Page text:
Apparently, you can take Spike Lee out of New York, but you can't take New York out of Spike Lee. Almost as much as Woody Allen, Lee makes movies that are in some way or another tributes to the Big Apple, yet what makes 25th Hour different is its post-9/11 topicality. While most films have absurdly tiptoed around the tragedy (by, for example, digitally removing the twin towers from already shot footage), it appears we're finally getting pictures that aren't afraid to address the issue. The Sigourney Weaver-Anthony LaPaglia drama The Guys, a 2002 limited release that will open wider this year, is a moving tribute to the firefighters who lost their lives on that fateful morning; 25th Hour, by comparison, isn't centrally about 9/11, yet the specter of that day hangs over the entire film. Characters view the decimated Ground Zero; they discuss the tragedy; they reflect on it. Watching these scenes, and noting the presence of Bruce Springsteen's "The Fuse" (from his 9/11 album The Rising) on the soundtrack, it's hard to shake the feeling that this was the movie Lee really wanted to make, one that explored the crisis in depth and how it deeply affected the very soul of the city.
Instead, the focus of 25th Hour, based on a novel by David Benioff that was written before 9/11 (Benioff also wrote the script), is Monty Brogan (Edward Norton), a drug dealer on the verge of being sent to prison for seven years. Monty's dilemma is that he needs to find out who ratted on him, thus leading to his imminent incarceration -- could it really have been his sweetheart Naturelle (Rosario Dawson)? This angle is the least interesting part of the picture; more compelling are the scenes involving his relationship with his dad (Brian Cox), and his camaraderie with his two disparate childhood pals, one now a slick Wall Street hotshot (Barry Pepper), the other a nebbishy high school teacher (Philip Seymour Hoffman) who's lusting after one of his students (Anna Paquin).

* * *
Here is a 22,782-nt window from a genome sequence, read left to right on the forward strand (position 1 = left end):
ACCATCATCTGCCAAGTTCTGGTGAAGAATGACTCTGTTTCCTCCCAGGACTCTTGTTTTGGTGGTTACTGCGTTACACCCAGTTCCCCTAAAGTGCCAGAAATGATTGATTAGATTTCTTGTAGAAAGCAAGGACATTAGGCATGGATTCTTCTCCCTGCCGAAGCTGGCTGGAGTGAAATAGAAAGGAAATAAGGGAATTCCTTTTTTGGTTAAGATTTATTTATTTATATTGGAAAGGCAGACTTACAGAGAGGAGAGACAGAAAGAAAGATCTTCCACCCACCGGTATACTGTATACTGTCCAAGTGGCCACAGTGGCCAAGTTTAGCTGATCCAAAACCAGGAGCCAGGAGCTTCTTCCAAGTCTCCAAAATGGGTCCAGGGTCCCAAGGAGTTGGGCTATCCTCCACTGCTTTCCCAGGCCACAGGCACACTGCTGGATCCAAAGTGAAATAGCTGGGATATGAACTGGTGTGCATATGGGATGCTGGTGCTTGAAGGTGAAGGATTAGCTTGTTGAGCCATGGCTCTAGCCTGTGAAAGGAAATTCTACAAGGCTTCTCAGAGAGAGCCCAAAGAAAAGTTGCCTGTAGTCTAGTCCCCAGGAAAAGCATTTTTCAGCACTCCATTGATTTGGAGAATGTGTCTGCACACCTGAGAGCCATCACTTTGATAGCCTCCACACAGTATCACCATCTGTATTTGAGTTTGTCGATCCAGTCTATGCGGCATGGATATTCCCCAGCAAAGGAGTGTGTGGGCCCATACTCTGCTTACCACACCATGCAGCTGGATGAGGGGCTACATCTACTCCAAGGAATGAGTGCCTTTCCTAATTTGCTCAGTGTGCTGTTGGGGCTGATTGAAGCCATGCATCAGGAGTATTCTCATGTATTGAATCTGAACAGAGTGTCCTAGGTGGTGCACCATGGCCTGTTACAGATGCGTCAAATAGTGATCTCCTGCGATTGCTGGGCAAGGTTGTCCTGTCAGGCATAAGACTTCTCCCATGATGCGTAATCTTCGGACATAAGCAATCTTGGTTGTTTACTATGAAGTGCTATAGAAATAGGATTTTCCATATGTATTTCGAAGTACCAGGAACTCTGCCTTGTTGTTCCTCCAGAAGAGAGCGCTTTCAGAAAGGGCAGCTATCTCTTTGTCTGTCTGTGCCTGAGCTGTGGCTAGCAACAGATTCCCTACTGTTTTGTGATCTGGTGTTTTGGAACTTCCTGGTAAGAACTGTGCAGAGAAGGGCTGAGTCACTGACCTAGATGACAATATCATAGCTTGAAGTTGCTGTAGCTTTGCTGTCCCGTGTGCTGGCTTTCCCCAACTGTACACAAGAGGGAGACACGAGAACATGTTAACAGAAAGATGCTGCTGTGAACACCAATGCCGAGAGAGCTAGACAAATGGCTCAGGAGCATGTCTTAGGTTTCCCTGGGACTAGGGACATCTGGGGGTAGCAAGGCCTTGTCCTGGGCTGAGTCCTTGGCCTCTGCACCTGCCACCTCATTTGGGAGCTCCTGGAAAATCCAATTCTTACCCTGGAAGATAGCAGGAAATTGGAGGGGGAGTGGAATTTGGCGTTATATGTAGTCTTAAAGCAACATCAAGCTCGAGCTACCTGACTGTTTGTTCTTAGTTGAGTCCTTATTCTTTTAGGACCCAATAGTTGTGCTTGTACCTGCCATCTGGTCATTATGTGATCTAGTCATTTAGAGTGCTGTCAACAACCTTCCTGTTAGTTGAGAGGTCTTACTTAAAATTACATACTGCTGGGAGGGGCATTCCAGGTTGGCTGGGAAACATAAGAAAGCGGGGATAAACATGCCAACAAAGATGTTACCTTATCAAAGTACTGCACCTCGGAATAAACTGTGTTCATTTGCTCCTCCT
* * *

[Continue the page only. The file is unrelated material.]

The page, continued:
Lee is starting to rival Brian DePalma in his inclination to borrow bits and pieces from his own past films -- there's a sequence with Norton ranting in front of a mirror that directly rips off a similar scene from Do the Right Thing -- yet 25th Hour also shows the maverick moviemaker tackling new things as well. In addition to marking the first time Lee's made a movie with a primarily all-Caucasian cast, there are also several scenes among the jittery jumping around that reveal the director in a more pensive, silent mood than normal (these sequences -- indeed, the whole movie -- are given a boost via Terence Blanchard's excellent score). Then there's the bravura lengthy sequence that closes the picture, a "what if?" flight of fancy that's guaranteed to divide audience members over its sentimental bent. Granted, this portion may not completely work (though it does more often than not), yet it reaffirms the image of Spike Lee as a cinematic iconoclast -- and one who steadfastly refuses to take prisoners.